Thursday 1 May 2014

Interview with Arabella Steinbacher : finally time for Mozart!



To celebrate the newest CD release of PENTATONE's Artist of the Season Arabella Steinbacher, we share with you an interview with Arabella. Why this release now? What does it mean for Arabella? Ronald Vermeulen, head of programming at the Bergen Philarmonic Orchestra, had an enchanting conversation with Arabella Steinbacher in January when she was in Norway to perform in concert. 
 
Vermeulen: In a letter dating from 1777, Mozart describes to his father the playing of the Mannheim violinist Ignaz Fränzl. He speaks very highly of his colleague: “You know that I have no great affection for complexity. His playing is complex, but one does not realize that it is complex; one thinks one can imitate it precisely, and that is the truth." Does this description give you an idea of how Mozart himself may have played?
 
Steinbacher: The core message of Mozart’s statement is that you do not hear that it is difficult. This is exactly what the audience always thinks when listening to Mozart’s music. And of course, that is not true. After all, it is quite difficult to play Mozart, for the very reason that his music is not supposed to sound difficult – quite the opposite, it should always sound light and fluffy.  Naturally, that is easier to say than to do in some places, as everything is so out in the open, and you can hear every note. So when I am playing Mozart, I always feel a bit as if I have been served up on a tray, as if I have to balance freely and loosely on a tightrope without making it look difficult. But yet you can still fall from the heights if you lose your footing. Mozart’s music does not allow you to hide anything.
 
Vermeulen:  Mozart’s violin concertos, and especially his Concerto in G major, are an underlying theme in your musical life. Is that the reason you wanted to make this recording?
 
Steinbacher: It was finally time for Mozart. I started studying Mozart very early on, especially his G-major Concerto, which I learned to play when I was eight, and thus consider a significant link to my childhood. It was the first major concerto I played with an orchestra. Then came the D-major Concerto, and finally the A-major Concerto, both of which when I was a teenager. So these concertos have been with me since my childhood.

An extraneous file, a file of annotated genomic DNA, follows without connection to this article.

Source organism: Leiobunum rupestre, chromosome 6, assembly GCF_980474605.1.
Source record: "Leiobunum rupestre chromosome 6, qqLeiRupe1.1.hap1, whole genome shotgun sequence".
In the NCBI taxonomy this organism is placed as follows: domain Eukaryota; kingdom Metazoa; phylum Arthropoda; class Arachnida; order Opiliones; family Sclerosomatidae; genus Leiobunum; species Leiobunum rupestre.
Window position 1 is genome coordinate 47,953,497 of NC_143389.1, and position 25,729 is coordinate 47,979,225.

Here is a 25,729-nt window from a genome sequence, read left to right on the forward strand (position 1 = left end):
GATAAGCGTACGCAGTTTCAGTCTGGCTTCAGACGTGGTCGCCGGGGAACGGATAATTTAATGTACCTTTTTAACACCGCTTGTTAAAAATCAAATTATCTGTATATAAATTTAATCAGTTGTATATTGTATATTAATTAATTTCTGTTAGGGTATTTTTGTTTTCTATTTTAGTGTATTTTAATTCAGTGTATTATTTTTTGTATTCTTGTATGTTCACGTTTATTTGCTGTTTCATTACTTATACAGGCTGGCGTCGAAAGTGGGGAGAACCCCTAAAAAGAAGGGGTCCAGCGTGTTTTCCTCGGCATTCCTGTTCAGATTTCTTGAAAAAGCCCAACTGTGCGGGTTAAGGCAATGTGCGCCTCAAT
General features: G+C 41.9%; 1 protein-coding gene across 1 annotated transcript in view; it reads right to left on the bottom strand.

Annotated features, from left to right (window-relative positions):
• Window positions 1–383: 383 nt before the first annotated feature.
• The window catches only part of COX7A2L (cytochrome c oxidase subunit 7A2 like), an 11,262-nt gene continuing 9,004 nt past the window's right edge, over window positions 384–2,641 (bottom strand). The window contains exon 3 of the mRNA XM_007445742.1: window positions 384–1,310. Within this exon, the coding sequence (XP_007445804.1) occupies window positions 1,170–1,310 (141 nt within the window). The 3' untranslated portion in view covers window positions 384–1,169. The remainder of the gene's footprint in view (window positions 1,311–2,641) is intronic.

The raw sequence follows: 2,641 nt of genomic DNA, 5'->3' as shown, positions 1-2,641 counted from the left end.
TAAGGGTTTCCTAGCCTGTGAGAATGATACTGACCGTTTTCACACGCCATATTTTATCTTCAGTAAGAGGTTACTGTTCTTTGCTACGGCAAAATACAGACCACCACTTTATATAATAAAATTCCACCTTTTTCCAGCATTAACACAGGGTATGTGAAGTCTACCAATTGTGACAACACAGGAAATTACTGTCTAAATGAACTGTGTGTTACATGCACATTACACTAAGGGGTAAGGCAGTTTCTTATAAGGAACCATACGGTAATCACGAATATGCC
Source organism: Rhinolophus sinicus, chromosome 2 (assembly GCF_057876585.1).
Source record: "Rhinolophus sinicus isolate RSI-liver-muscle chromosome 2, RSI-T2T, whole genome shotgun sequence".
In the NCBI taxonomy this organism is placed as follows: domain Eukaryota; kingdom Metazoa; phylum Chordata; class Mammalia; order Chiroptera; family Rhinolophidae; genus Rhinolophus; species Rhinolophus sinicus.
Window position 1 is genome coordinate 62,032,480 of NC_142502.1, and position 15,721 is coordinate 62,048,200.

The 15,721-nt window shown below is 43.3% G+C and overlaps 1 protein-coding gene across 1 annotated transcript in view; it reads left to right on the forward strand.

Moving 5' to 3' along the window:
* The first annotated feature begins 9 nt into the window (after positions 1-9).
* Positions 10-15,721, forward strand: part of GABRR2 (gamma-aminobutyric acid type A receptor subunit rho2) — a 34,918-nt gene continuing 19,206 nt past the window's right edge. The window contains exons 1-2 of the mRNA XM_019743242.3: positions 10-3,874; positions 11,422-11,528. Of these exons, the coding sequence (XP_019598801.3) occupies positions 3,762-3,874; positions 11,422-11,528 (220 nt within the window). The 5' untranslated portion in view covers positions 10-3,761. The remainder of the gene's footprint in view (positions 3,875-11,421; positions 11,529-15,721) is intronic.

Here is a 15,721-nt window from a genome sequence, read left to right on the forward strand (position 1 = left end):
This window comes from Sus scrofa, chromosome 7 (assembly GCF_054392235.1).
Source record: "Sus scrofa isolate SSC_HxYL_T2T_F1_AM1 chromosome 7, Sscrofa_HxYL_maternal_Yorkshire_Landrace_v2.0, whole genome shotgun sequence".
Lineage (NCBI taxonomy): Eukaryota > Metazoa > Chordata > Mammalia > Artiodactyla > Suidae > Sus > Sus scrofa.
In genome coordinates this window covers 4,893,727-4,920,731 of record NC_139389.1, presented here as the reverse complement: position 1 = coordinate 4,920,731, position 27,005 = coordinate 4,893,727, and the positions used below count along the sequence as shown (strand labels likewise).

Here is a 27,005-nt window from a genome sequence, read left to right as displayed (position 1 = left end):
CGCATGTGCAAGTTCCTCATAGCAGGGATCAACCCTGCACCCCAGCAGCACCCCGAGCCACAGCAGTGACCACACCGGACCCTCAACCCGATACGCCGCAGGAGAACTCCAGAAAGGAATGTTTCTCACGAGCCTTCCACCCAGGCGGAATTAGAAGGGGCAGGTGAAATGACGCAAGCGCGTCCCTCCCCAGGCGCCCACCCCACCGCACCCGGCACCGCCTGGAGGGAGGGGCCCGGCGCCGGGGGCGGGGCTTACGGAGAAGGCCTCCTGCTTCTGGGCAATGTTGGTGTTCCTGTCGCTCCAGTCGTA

Personally, the Concerto in G Major is very close to my heart. Among other reasons, because this is the concerto that opened many doors for me. I originally learned the piece for the ‘Jugend Musiziert’ competitions for youngsters. My father was a pianist and he accompanied me at the competition, which resulted in a first prize. And that led to me audition for Ana Chumachenko at the age of nine. At the time, she only accepted older students. So she asked me to play the slow movement from the G-major concerto as well, as it was her belief that all children could play a quick movement, but that you could hear particularly in the slow movements whether or not a child was musical. Musicality is either there, or not; it is not really something that can be learned. And subsequently, she accepted me as a very young student. And later too, this concerto played a significant role in my life. It was always there at key moments. That’s why I am glad to finally be able to record it now. 
 
Vermeulen:  The recording with the Festival Strings Lucerne was made without a conductor. Was that a conscious choice?

Steinbacher: Of course, the Lucerne Festival Strings are accustomed to playing without a conductor. And particularly with Mozart, I prefer it this way too, as it then feels much more like chamber music. At times, the conductor can be a somewhat disruptive presence. It’s just much more exciting to communicate directly with the orchestra, and to be able to develop the phrasing together. And then it’s much better to be in direct contact with the musicians, through a glance or a movement. That is what happens too, with a small group: everyone can see me, everyone is very close to me. During the recording, we listened closely to one another, and passed the ball back and forth, as it were. We had an excellent understanding, and got along very harmoniously.
 
We at PENTATONE finally can say, the waiting has paid off! Arabella Steinbacher's Mozart Violin Concertos Nos 3,4&5 is out. Go get your copy now!